Artist Spotlight: Alexa Patrick

Blog Category:  Artist Spotlight
A dark-skinned woman wearing all white sits on a white box against a white background. She looks at the camera confidently.

In celebration of National Poetry Month, NMWA Assistant Editor Alicia Gregory spoke with poet Alexa Patrick, who wrote and performed a new work, “Possibility,” for the museum’s grand reopening in October 2023. Read the poem in its entirety on NMWA’s website, and buy your copy of Patrick’s debut poetry collection, Remedies for Disappearing (2023).

1. Describe your process for writing “Possibility.”

I was allowed a sneak peek of the museum before it opened. I walked through the galleries, taking in and talking to each piece, imagining what the art or artists might say back to me. I realized that I was physically and artistically in a space that those artists made for me. If not for them and their struggles to be seen and heard, my art might not have a platform. I felt a deep gratitude. I wanted to make sure my poem captured that feeling.

This reopening felt like a time to ask: Where have we been? Where are we going? These questions remind us of how far we’ve come and the work that still needs to be done. That is where possibility comes in. While pondering possibility and legacy, I allowed my poem to take me where it wanted. I am grateful for the thank you letter/ode/call-to-action/welcome that it turned into.

2. Can you talk about the role of performance in your work?

My work has always been rooted in performance. My mother is a professional singer and raised me to be a singer as well. Her mother, my grandmother, was a gospel singer. Her father, my grandfather, was a pastor and knew how to move a congregation. I come from a long line of folks who use/d their voices to affect people.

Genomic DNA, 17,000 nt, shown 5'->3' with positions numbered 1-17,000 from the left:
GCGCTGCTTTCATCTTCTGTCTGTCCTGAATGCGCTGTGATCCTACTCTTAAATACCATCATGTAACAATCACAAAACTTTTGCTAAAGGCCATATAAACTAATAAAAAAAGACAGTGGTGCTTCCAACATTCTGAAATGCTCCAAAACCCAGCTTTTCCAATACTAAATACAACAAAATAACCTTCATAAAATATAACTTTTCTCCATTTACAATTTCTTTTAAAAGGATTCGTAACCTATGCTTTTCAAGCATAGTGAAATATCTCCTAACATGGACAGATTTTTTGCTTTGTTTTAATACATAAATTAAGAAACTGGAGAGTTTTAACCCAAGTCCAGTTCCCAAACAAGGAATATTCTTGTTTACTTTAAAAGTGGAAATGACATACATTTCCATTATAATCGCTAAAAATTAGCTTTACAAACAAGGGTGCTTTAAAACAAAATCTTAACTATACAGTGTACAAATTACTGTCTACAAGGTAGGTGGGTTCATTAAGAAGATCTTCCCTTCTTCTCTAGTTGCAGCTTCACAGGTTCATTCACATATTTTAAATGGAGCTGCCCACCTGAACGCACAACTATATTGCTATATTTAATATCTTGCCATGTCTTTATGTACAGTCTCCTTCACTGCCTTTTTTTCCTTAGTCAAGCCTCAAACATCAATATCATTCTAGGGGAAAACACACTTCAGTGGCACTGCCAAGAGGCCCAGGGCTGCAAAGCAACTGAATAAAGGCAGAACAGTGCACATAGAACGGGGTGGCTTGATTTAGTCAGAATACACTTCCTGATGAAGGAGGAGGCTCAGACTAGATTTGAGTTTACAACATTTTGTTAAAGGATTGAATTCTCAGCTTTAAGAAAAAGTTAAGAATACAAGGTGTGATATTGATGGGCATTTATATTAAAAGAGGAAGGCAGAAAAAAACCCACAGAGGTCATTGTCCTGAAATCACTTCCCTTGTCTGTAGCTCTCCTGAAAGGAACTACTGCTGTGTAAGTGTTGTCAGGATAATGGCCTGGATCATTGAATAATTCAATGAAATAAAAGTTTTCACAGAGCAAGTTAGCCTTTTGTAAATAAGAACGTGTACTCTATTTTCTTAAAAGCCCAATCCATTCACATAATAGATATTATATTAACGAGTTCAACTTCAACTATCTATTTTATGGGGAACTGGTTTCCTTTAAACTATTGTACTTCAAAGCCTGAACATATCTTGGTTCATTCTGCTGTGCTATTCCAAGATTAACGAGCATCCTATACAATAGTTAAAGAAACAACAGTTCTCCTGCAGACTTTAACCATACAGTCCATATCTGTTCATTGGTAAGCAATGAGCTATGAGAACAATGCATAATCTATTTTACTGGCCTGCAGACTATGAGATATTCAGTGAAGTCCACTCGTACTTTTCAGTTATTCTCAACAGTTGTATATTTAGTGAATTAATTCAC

As far as poetry goes, there is a music and a sermon to it. If I am reading a poem and I maintain the same volume and tone, eventually the audience will stop listening. If I modulate my voice with the meaning of each word or phrase, if I say the word “possibility” like a celebration, the audience will lean in and let me guide them.

A woman with a dark skin tone wearing a beige beret is giving a speech by a lectern in front of a building. Behind her, it says "National Museum of Women in the Arts" in large, white letters on a glass door.
Poet Alexa Patrick performs at the ribbon cutting ceremony for grand reopening day at the National Museum of Women in the Arts, October 21, 2023; Photo by Elyse Cosgrove/Asico Photo

3. As a writer, what is your most essential tool (besides your pen!). Why?

Community! That is a mixture of the community of the books on my shelf and the brilliant writers who wrote them, various artist groups that I frequent, and being out in the world observing the people who inhabit it. I see my writing and art as a means to strengthen community and (hopefully) make the world an easier place in which we can exist. Without my community, not only would my art not be good, but it would also lack purpose.

4. Can you tell us a bit about the poems and themes in your debut poetry collection, Remedies for Disappearing (2023)?

Remedies for Disappearing is an exploration of the various ways Black people disappear and resist disappearing, specifically Black girls in predominantly white spaces. I grew up in a small town in Connecticut, where I was one of less than 1% of Black kids in a school of 1,200 students. It was often lonely, and I struggled with being hyper visible while simultaneously being overlooked.

As I wrote poems to the theme of disappearing—writing about my family history, D.C. culture, the other Black girls I went to high school with, and Black girls from critical missing person posters—I began to see a thread connecting us all. That thread became a remedy to the loneliness of feeling invisible. My hope is that my book will reach anyone who has ever felt like “the only.” If that is you: I hope the poems reassure you that you are not alone.

5. There is a series of poems about prom in your book, and I hear you even hosted a prom-themed party for its release! What five women artists would you want in your prom clique? 

I LOVE this question! My prom clique would include Toni Morrison, who taught me what is possible with language; Morgan Parker, whose books always make me feel seen; Carrie Mae Weems, whose photographs make me feel both powerful and beautiful; Toi Derricotte, who has taught me so much about love and communal responsibility; and Njideka Akunyili Crosby, who did the cover of my book! We’d get a white stretch limo, blast Whitney Houston’s “I Wanna Dance With Somebody” and take turns waving at strangers from the sunroof!

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